Are you a wine enthusiast who is looking to learn more about the world of Burgundy wines? Have you heard a few things here and there but need help figuring out how to get started?
This blog post will answer some of the most frequently asked questions about Burgundy wine. Whether you’re just starting your exploration or have advanced knowledge of the region, this article will help you better understand this unique, complex type of wine.
1. What Are the Classifications of Burgundy Wine?
The grape variety is rarely listed on the label of Burgundy wine bottles, giving them a cryptic appearance. Instead, they assume that consumers readily equate Chablis with Chardonnay, Beaujolais with Gamay, etc.
On the label, however, you will always find information about the wine’s origin, vintage, vineyard ranking, and producer. The geographical designation is usually listed before the grower’s name. The vineyard’s name will appear underneath if the wine is a Premier Cru.
The terminology is commonly written after the “1er cru” Because Grand Cru vineyards are granted their appellations, the commune name is omitted. In some cases, the label will also include the vintage year and the amount of alcohol.
2. What Is the History of Wine in Burgundy?
With background information, an essential guide to Burgundy wines would be sufficient. A few million years ago, Burgundy was submerged in water, forming its limestone and marl a limestone-clay mix soil. This soil composition is responsible for the esteemed minerality of Burgundian wines.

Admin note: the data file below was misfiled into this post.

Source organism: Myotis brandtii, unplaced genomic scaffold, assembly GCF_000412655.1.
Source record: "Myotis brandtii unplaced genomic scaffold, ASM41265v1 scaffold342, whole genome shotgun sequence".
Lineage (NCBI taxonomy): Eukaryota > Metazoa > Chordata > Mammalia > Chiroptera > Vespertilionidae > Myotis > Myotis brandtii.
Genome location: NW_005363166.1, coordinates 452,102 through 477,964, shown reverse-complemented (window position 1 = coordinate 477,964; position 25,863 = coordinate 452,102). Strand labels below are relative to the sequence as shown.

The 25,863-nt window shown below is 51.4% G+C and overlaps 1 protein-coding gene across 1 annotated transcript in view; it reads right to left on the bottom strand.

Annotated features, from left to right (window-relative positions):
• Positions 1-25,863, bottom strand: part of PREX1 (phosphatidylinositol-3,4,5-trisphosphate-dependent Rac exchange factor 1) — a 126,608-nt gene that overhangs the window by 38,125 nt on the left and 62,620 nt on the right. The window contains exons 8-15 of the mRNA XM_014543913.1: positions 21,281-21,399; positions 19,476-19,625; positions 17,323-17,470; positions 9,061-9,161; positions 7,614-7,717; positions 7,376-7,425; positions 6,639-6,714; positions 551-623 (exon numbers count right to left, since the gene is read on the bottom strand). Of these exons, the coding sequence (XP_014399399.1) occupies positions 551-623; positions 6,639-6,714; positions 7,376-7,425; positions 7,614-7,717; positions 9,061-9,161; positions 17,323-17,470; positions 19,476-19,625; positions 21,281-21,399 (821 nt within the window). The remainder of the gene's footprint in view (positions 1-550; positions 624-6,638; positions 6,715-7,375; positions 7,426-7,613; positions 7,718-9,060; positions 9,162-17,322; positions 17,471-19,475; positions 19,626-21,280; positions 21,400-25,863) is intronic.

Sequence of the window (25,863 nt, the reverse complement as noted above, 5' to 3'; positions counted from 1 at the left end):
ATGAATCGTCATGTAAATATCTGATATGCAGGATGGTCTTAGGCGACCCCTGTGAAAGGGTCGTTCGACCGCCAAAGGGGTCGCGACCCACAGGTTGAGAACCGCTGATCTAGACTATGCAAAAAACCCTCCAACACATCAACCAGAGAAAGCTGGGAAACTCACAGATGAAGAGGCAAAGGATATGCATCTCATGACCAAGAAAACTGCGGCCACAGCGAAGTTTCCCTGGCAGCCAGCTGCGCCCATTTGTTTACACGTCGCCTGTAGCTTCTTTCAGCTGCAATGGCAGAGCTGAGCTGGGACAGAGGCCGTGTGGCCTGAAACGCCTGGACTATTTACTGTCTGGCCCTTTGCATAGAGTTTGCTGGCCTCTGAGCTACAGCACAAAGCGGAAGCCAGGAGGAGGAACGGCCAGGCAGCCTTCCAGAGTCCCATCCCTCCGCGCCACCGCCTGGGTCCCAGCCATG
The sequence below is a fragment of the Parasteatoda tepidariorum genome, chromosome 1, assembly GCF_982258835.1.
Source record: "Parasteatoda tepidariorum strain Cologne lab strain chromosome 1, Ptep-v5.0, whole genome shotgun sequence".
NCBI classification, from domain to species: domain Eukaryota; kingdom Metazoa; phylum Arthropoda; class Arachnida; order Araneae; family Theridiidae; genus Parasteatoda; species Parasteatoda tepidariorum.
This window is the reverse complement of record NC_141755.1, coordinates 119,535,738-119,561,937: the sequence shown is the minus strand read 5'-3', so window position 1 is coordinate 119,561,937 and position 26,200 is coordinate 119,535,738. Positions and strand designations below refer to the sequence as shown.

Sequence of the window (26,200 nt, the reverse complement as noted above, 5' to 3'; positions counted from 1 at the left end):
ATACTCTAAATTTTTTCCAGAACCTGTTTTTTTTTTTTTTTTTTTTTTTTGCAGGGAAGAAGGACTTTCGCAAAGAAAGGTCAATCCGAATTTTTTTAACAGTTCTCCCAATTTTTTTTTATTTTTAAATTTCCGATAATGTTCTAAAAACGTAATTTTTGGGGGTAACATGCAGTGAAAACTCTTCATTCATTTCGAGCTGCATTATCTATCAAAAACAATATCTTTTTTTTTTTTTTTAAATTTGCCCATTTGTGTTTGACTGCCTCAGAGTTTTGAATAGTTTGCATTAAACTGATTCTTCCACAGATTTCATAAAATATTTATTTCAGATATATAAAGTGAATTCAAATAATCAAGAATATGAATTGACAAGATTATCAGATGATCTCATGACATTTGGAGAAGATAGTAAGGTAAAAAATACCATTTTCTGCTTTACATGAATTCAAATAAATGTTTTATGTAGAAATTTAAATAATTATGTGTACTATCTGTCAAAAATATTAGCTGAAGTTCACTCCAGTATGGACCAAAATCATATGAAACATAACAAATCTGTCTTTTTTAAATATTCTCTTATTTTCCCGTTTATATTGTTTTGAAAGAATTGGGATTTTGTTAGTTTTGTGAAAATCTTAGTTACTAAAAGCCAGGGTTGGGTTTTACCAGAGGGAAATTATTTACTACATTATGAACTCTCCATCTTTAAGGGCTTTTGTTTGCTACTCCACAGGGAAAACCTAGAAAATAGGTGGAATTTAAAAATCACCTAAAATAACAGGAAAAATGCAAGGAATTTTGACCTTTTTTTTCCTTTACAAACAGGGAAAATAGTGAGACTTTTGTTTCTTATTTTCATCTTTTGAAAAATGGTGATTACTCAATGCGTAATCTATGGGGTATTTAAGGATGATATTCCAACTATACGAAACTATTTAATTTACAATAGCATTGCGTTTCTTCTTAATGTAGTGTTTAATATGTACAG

Burgundy’s wine history dates back to approximately 50 BC. Before the Roman conquest of Burgundy, it is thought that the Celts produced wine. The Romans picked up where the Celts had left off with winemaking, but with the fall of the Roman Empire, the Catholic church took over.
Around 900, Benedictine monks held and farmed most of the region’s land, but Cistercian monks elevated Burgundian wine craft two centuries later. Cistercian monks who took vows of poverty felt that arduous labour brought them closer to God.
In addition to nurturing the steep Burgundian hillsides, the monks employed an academic approach to winemaking. They maintained precise records and invented the term “terroir,” which refers to the influence of the wine’s environment on its flavour. In 1336, Cistercians planted the first enclosed Burgundian vineyard, Clos Vougeot, which continues to produce wine today.